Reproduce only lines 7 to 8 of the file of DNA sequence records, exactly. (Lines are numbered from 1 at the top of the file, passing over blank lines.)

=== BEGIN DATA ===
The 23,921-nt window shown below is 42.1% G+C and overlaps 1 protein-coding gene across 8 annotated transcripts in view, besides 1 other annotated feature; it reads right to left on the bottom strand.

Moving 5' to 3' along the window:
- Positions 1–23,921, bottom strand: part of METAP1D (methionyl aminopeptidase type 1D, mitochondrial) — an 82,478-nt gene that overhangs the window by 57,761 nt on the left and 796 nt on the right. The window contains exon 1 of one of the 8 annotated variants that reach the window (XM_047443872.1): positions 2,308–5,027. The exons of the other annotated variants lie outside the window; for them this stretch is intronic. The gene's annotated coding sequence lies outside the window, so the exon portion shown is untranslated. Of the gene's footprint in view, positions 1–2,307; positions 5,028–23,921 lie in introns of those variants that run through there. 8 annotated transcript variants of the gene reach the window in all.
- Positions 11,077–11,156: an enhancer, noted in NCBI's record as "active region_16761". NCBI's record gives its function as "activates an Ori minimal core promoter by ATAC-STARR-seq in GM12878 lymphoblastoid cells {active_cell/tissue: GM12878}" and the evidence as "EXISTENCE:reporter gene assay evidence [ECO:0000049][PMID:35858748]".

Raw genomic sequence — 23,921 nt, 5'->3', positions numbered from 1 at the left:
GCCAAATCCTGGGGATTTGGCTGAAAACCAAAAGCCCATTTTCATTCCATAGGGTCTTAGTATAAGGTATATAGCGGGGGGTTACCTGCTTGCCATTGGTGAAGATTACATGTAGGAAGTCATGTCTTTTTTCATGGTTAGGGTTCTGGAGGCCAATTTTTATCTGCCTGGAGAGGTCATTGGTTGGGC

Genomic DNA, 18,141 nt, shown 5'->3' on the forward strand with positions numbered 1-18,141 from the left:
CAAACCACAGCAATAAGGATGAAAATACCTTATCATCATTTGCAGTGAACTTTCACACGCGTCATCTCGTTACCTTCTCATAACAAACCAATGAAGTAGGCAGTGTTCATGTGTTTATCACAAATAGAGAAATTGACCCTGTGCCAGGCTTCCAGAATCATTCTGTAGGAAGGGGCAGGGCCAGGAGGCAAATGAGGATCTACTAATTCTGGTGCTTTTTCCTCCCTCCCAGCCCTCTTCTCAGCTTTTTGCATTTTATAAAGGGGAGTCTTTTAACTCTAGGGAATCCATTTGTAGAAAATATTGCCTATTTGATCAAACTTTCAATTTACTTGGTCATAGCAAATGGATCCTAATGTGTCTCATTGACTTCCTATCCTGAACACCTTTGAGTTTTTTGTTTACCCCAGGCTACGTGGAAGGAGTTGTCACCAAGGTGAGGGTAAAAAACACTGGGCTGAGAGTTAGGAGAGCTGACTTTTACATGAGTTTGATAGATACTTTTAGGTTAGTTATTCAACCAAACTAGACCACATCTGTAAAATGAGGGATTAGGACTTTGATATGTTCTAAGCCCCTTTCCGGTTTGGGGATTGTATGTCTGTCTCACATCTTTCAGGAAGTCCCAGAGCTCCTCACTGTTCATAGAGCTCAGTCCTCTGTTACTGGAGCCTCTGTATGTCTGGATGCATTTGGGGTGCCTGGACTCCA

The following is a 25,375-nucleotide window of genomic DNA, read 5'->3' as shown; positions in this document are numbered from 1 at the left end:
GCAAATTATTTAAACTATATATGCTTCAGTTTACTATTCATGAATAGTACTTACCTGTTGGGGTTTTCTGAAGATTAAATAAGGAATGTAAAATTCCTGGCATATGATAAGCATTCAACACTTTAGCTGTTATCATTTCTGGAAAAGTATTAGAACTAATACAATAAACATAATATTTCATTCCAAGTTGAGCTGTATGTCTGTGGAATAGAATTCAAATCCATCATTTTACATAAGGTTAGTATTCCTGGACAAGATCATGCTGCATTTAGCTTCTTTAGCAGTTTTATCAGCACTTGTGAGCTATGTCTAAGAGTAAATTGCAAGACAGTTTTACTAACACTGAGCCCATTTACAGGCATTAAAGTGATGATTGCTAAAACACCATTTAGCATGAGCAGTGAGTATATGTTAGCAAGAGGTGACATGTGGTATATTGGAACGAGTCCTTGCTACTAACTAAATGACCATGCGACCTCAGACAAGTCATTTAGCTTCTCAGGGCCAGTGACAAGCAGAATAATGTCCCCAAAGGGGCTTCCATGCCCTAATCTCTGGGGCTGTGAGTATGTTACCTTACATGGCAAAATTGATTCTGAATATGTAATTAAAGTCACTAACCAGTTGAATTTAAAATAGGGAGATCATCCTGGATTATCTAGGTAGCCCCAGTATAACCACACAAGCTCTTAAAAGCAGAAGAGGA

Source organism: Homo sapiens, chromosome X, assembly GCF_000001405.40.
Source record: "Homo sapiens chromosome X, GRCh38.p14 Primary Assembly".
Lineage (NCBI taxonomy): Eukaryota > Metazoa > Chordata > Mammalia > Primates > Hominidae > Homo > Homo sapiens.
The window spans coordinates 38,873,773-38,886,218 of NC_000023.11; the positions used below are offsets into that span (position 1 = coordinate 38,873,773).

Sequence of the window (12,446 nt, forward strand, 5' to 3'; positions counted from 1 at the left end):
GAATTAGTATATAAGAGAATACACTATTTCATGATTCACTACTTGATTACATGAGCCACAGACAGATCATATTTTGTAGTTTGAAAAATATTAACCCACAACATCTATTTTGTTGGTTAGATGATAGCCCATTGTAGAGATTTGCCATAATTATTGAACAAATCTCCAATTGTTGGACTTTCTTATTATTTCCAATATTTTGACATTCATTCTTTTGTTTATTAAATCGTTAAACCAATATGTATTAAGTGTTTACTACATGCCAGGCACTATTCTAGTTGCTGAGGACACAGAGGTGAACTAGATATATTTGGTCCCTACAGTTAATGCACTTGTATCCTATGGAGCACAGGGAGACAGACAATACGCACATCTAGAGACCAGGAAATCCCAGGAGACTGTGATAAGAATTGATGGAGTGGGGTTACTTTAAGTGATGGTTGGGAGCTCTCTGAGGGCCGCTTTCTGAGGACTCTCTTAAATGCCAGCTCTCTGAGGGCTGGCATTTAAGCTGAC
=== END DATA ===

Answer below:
Genomic DNA, 18,141 nt, shown 5'->3' on the forward strand with positions numbered 1-18,141 from the left:
CAAACCACAGCAATAAGGATGAAAATACCTTATCATCATTTGCAGTGAACTTTCACACGCGTCATCTCGTTACCTTCTCATAACAAACCAATGAAGTAGGCAGTGTTCATGTGTTTATCACAAATAGAGAAATTGACCCTGTGCCAGGCTTCCAGAATCATTCTGTAGGAAGGGGCAGGGCCAGGAGGCAAATGAGGATCTACTAATTCTGGTGCTTTTTCCTCCCTCCCAGCCCTCTTCTCAGCTTTTTGCATTTTATAAAGGGGAGTCTTTTAACTCTAGGGAATCCATTTGTAGAAAATATTGCCTATTTGATCAAACTTTCAATTTACTTGGTCATAGCAAATGGATCCTAATGTGTCTCATTGACTTCCTATCCTGAACACCTTTGAGTTTTTTGTTTACCCCAGGCTACGTGGAAGGAGTTGTCACCAAGGTGAGGGTAAAAAACACTGGGCTGAGAGTTAGGAGAGCTGACTTTTACATGAGTTTGATAGATACTTTTAGGTTAGTTATTCAACCAAACTAGACCACATCTGTAAAATGAGGGATTAGGACTTTGATATGTTCTAAGCCCCTTTCCGGTTTGGGGATTGTATGTCTGTCTCACATCTTTCAGGAAGTCCCAGAGCTCCTCACTGTTCATAGAGCTCAGTCCTCTGTTACTGGAGCCTCTGTATGTCTGGATGCATTTGGGGTGCCTGGACTCCA